January 19

The 9 C’s of Selling – Part 1


Selling is a tricky game wrought with traps. Follow these nine Cs of selling to steer you in the right direction and away from potential traps.

  1. Clarify
  • Prospects use all kinds of terms that need to be defined by you. If a prospect says, “Looks interesting.”  Wonder what that means. What does “we will be making a buying decision soon” mean? Is their definition of “soon” the same as yours? Most likely, the buyer’s version of “buying decision” differs from yours.
  • Pretend you are ignorant. This puts you and the buyer on the same page. You need to find yourself asking, “What does ‘good deal’ mean?”
  1. Challenge
  • Challenging the prospect with tough questions puts you on an equal plane with them.  A weak salesperson will never challenge the prospect’s logic or commitment.
  • Properly challenging a prospect can be tricky and many salespeople wimp out because they cannot find an appropriate way to do so without seeming pushy. The easiest way to challenge without being pushy is to challenge the prospects’ indecisiveness, not their decision to buy from you.
  • If you challenge the prospect to buy from you, you look biased and will be disregarded. Solutions-oriented and consultative selling are based upon this premise. That is, you should help the prospect make the best business decision. However, these selling techniques too often stop short because they fail to convert the buyer. Challenge the prospect to make a yes/no decision each step of the way. This decision may not be a yes/no to purchase, it is simply a yes/no to take the logical next step. You must have a clear picture of what the next step should be. Don’t let the prospect off the hook without a yes/no to that next step.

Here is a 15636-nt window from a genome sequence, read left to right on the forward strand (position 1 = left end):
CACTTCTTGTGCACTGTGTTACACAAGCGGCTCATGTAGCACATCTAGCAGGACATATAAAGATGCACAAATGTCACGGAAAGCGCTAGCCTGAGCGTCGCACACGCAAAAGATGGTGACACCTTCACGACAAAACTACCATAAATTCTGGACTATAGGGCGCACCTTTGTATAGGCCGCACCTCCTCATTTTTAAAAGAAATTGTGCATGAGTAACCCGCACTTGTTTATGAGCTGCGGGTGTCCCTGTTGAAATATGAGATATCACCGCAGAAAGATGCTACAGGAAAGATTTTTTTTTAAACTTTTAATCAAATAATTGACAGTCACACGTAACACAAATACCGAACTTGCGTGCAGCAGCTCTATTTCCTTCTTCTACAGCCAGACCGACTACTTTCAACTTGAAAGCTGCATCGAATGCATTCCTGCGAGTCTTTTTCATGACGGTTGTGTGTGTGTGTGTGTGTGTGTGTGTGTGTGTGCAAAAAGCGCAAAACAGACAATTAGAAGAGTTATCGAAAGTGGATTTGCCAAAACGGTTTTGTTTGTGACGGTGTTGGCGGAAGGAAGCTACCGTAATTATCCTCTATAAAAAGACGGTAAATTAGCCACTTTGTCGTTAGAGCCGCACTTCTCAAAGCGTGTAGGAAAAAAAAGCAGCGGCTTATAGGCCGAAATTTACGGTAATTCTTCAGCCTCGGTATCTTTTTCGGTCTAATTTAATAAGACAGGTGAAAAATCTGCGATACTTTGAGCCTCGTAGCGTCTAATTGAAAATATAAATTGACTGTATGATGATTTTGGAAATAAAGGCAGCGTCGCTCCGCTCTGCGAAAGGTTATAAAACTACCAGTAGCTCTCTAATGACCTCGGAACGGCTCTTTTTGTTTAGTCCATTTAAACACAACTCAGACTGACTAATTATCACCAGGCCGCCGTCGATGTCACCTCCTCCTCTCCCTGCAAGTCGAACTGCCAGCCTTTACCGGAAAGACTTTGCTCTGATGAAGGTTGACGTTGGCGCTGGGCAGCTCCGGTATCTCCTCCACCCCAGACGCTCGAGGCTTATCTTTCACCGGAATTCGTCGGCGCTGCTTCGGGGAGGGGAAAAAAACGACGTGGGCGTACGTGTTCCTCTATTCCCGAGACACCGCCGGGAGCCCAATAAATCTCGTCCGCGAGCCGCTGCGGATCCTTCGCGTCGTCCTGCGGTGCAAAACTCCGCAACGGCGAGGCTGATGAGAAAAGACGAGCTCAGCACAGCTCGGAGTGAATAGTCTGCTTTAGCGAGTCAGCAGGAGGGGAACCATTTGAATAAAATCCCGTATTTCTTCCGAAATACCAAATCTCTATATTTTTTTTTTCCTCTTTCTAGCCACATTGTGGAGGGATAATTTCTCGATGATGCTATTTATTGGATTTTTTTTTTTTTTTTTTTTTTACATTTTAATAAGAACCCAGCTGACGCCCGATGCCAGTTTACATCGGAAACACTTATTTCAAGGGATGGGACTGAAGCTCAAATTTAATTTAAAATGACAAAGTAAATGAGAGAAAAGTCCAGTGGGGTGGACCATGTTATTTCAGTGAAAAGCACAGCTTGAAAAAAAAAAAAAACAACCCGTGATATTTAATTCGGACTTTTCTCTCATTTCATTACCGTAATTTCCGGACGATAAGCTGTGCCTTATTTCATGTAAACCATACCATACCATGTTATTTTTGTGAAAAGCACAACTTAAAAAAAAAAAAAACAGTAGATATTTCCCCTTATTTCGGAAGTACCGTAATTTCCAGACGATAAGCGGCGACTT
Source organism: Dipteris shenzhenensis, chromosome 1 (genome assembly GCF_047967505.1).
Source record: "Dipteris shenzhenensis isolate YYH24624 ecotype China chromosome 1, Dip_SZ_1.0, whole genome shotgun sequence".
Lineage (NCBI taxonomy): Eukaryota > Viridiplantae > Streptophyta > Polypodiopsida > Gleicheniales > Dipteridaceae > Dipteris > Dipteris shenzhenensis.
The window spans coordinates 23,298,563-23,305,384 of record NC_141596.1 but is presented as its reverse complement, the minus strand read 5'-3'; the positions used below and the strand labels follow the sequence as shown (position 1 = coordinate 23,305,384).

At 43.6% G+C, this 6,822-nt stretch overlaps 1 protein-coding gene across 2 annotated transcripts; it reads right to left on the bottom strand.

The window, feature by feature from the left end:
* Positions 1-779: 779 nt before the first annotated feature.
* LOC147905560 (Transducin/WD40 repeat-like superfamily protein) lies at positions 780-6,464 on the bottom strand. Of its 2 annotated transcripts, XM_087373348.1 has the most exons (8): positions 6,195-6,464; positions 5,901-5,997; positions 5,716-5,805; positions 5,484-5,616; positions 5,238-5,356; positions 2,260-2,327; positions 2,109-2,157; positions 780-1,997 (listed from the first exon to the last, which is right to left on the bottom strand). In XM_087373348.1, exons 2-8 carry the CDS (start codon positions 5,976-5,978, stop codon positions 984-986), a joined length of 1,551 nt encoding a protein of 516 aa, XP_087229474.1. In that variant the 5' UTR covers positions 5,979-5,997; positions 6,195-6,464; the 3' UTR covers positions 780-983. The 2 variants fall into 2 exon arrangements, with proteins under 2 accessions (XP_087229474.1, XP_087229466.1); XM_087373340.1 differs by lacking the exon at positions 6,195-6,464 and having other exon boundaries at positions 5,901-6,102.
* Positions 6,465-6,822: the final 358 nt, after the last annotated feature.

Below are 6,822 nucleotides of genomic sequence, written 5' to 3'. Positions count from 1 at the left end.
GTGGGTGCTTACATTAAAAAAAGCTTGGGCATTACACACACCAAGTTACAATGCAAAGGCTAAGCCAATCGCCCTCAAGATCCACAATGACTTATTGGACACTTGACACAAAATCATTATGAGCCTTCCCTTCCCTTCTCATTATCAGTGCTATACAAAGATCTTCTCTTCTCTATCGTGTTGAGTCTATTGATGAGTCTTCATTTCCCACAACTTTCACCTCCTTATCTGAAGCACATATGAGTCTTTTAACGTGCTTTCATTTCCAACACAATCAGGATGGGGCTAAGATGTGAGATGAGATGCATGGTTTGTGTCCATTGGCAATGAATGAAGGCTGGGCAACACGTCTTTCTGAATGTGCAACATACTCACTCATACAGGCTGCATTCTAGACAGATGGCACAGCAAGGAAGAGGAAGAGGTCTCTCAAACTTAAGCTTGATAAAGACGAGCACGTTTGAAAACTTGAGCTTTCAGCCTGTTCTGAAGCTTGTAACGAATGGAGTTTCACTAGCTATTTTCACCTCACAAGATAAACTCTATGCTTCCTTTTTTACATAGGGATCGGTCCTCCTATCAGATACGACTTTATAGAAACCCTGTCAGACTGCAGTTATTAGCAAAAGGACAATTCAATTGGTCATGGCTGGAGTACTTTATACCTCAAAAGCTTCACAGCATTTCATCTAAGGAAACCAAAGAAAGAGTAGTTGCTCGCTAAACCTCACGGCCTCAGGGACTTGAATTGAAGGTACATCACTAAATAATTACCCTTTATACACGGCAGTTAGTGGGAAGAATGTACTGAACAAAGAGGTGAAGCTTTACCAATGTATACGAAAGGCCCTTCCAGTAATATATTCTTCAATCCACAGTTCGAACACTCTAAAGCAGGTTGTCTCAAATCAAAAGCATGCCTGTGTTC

1. Counterintuitive
  • Successful selling can take a counterintuitive or reverse psychology approach. You seriously underestimate your prospects if you think that straightforward sales moves that worked in the 1950s will persuade them. Instead, come in the back door to help move your prospect off dead center. Here’s  how:

Prospect’s

Objection

Seller’s

Typical Response

More Successful Response

Don’t really need it Sure you do. (Salesperson then lists all the reasons he feels the prospect needs it.) That makes sense. What make you say that?
Need additional features Something that sounds like “let me tell you why it is fine the way it is” Such as…..?
Price too high Our competition is even more expensive. Or, our competition has bad quality. Isn’t the price always too high?  What makes you say that?
Not the right time to buy When should I follow up with you? Of course it is. I have not given you enough information yet.

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